1. The question for determination in this appeal is whether in the circumstances a deposit in Court by a judgment-debtor, made under protest, would entitle him to have a sale in execution set aside under Order 21, Rule 89, Civil P.C.
2. The sale was held on 19th February 1930 and the matter was directed to come up for confirmation on 24th March. Meantime on 19th March two orders were passed, viz.:
(1) Judgment-debtors are permitted to deposit the decretal money with compensation as prayed for; and (2) judgment-debtors by a petition state that they have deposited the decretal amount with interest on protest on the ground stated therein. The decretal money will remain in Court until further orders.
3. On 24th March notice was directed to issue on the decree-holders to show cause why the sale should not be set aside. The matter came on for hearing on 26th May 1930 when the learned Judge directed the sale to be set aside and the execution case dismissed on full satisfaction. The ground on which this order proceeded was that the protest in making the deposit by the judgment-debtors was so far justified in that interest had been calculated on the entire decretal money up to the date of deposit; that that was wrong; that a sum of Rs. 47-3-6 on that account had been wrongly assessed and fell to be deducted from the deposit in Court.
4. The amount specified in the sale proclamation is what the judgment-debtor has to deposit under Order 21, Rule 89 (1) (b), of the Code. That figure in this instance was the sum of Rs. 11,593-7-0 from which had to be deducted certain payments made by the judgment-debtors. In addition to that there was charged against the judgment-debtors in the account made up by the Court officer the sum of Rs. 10-1-6 for 'subsequent costs' and Rs. 264-11-6 for 'interest up to 19th March 1930,' both of which sums were included in the total deposited by the judgment-debtor under protest, the latter sum apparently including the sum of Rs. 47-3-6 disallowed by the Judge in his order of 26th May. At any rate, having regard to the provisions of Rule 89 (1) (b), it may be taken that the judgment-debtor was not compellable to pay those two sums of Rs. 10-1-6 and Rs. 264-11-6 in order to obtain the benefit given him by the rule.
5. It has been argued in the present appeal that the learned Judge was nevertheless wrong in passing an order setting, aside the sale, because by making the payment under protest in the way they did, the result was that the judgment-debtors prevented the money from becoming available forthwith unconditionally to the decree-holder and such a conditional deposit is bad; see Dulhim v. Bansidhar [l912] 10 I.C. 880 Mt. Shakoti v. Jotindra  1 C.W.N. 132 and Narayan v. Amgauda A.I.R. 1921 Bom. 169. It seems to be clear that when a deposit is made under Rule 89 it must be made, in the ordinary way, for payment to the decree-holder voluntarily and unconditionally; see Narayan v. Amgauda A.I.R. 1921 Bom. 169 and Baghu Bam v. Deokali A.I.R. 1928 Pat. 193. Mr. Sen however has argued that the present ease differs from the cases cited in that the judgment-debtors here never denied but on the contrary admitted their liability under Rule 89, Order 21. In. the present case the deciding factor, in my judgment, must be the terms on which the payment of the deposit was made. These are to be found in the petition of the judgment-debtors filed on 19th March. In that they state that:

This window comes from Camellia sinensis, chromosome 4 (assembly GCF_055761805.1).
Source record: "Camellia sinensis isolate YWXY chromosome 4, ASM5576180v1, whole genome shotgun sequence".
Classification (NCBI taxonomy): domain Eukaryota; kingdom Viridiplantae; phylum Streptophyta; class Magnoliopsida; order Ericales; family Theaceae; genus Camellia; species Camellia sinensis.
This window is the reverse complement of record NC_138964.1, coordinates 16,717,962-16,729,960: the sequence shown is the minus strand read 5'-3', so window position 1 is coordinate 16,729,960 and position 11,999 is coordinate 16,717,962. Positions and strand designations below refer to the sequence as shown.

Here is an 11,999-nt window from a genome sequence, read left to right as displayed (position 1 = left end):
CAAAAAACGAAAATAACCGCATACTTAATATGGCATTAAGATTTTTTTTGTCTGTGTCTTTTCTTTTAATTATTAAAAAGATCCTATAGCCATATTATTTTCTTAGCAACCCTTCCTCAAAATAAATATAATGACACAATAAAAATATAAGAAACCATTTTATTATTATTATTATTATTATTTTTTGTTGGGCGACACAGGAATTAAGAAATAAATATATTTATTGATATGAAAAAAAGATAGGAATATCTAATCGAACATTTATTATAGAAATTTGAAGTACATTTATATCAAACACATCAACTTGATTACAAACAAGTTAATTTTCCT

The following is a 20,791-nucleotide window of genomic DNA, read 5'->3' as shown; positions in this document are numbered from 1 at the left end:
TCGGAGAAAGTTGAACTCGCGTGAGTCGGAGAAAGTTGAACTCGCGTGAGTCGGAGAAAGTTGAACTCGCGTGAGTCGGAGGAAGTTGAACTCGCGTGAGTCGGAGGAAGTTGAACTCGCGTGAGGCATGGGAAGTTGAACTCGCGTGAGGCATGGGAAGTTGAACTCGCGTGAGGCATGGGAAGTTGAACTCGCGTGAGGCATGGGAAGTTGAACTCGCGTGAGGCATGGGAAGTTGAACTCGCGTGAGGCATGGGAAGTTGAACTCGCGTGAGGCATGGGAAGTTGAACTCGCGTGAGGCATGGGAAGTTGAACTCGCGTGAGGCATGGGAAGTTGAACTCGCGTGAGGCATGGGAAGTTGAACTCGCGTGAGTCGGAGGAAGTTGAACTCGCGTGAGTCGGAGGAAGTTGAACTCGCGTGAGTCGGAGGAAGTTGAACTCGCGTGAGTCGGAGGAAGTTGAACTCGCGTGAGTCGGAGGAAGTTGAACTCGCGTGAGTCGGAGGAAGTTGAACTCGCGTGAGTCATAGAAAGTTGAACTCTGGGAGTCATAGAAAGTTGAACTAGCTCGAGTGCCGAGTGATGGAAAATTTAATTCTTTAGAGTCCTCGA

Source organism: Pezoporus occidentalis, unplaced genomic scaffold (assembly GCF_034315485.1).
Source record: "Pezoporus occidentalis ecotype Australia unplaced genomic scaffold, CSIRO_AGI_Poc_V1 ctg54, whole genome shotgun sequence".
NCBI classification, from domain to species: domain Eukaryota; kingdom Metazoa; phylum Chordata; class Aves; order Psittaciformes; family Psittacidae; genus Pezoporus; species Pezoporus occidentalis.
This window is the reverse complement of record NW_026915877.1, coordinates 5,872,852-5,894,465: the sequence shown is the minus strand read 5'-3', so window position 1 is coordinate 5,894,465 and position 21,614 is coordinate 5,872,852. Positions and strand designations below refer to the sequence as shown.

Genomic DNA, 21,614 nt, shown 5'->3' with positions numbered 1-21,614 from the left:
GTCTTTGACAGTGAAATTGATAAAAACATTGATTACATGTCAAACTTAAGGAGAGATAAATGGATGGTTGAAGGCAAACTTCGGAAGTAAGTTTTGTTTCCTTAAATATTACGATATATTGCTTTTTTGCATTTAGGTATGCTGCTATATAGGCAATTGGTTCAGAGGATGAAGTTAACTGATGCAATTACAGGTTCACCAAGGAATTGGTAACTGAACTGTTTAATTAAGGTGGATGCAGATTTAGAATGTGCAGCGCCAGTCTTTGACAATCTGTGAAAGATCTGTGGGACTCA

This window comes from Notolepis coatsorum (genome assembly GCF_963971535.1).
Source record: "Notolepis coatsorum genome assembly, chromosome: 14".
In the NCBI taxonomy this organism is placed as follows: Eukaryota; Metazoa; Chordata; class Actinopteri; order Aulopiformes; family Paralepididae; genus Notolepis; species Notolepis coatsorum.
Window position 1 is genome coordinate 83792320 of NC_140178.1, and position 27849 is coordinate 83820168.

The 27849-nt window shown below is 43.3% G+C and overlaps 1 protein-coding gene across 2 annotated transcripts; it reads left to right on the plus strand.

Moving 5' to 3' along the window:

when the petitioners wanted to deposit money with the permission of the Court the officer of the Court gave them an account according to which they have to deposit a large sum of money in excess. Besides this an excess amount is found to have been calculated as costs of execution and interest. Still the judgment-debtors deposit under protest the amount as calculated by the officer of the Court
and this is followed by a prayer that
the permission to the decree-holder to withdraw the said money may be withhold till the hearing of the objection on behalf of these judgment-debtors.
6. Had the objection been limited only to the execution costs and interest, the judgment-debtors would have been in better case; but it is not so limited. They object to having to deposit 'a large sum of money in excess;' and ' besides this' (meaning 'in addition to this') there are the items of costs and interest. It is not therefore correct to assert that in that petition the judgment-debtors are admitting their liability. It would have been easy enough for them to frame the petition for deposit, without objection of the amount required by the rule and protest against the other items; but this they have not done. The protest according to the petition extends to a 'large sum of money in excess' over and above the costs and interest. In my judgment therefore this was not a good deposit under Rule 89 which entitled the judgment-debtor to have the sale set aside, and prima facie the order of the learned Judge cannot stand.
7. It appears however that on 25th March 1930, a few days after the deposit an attachment in execution was made of the deposit moneys to the extent of Rupees 3,410-10-0 by creditors holding a decree against the decree-holders in the present matter. A certificate for payment of that amount was granted to the attaching creditors on 12th. July 1930. In the circumstances this matter must go back to the lower Court for consideration of what effect, if any, these facts may have upon the present position and rights of the parties.
8. The appeal is allowed with costs three gold mohurs. The case is remanded to the lower Court for the final disposal of the matter upon determination of the question set out in the foregoing paragraph.
9. I agree.